Application of Homopolar Pulsed Power to Metals Joining

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Aanstoos, T.A.
Keith, R.E
Weldon, W.F.

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Homopolar generators (HPGs) presently being developed at the Center for Electromechanics are capable of delivering megampere pulses of electric current in a controllable manner. One application for these machines is as the power supplies for an industrial welding process. During the past five years, several research projects have been carried out to explore the welding capabilities of HPGs. Among the materials that have been welded are carbon and low alloy steels, several varieties of stainless steels, tool steels, nickel-base and molybdenum-base alloys, aluminum, and several dissimilar-metal couples. Among the shapes that have been welded are bars, sheets, plates, tubes, pipe, angle sections, and rails. The largest cross sections that have been welded to date are 9 in. 2 (2.9 tm2), and the smallest have been less than 0.3 in. (0.58 cm). Welding is accomplished in times approximating a second. Unique advantages of the homopolar pulse welding process are that it can be scaled upward to indefinitely large cross sections and that it does not impose a sudden load on the mains.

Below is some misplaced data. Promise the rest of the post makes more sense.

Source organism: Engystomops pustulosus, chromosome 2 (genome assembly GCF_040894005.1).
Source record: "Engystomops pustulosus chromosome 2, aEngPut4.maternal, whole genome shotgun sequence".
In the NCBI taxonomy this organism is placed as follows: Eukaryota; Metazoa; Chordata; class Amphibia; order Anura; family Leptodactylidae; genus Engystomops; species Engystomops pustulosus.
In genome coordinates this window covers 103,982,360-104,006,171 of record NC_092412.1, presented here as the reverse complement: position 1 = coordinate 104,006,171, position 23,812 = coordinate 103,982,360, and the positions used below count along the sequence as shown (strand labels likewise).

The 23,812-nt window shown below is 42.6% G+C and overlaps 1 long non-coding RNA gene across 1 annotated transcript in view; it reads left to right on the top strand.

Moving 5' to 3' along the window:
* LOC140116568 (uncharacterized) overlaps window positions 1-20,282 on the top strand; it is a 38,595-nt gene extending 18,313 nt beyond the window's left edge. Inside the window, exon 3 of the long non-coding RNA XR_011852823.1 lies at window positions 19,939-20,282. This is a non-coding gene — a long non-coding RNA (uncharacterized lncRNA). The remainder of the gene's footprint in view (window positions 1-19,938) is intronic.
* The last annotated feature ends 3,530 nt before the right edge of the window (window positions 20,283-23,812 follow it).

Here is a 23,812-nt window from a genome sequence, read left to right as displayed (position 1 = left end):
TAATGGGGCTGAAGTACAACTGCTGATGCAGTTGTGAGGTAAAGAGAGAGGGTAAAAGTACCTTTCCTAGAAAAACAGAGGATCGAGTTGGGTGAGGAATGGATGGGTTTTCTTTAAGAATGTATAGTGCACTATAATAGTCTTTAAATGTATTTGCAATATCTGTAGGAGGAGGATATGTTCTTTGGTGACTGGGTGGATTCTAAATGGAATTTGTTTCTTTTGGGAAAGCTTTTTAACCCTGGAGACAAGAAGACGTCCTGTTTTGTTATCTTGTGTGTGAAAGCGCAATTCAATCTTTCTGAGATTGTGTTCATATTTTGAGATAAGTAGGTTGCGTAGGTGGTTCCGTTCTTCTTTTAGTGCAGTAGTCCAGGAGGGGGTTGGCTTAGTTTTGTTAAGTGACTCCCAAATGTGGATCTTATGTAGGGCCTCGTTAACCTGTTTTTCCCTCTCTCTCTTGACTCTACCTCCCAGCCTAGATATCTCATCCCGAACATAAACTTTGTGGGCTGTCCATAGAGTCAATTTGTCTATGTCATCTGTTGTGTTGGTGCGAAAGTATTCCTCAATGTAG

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T.A. Aanstoos, R.E. Keith, and W.F. Weldon, “Application of homopolar pulsed power to metals joining,” 4th Industrial Energy Conservation Technology Conference, Houston, Texas, U.S.A., April 17-20, 1983.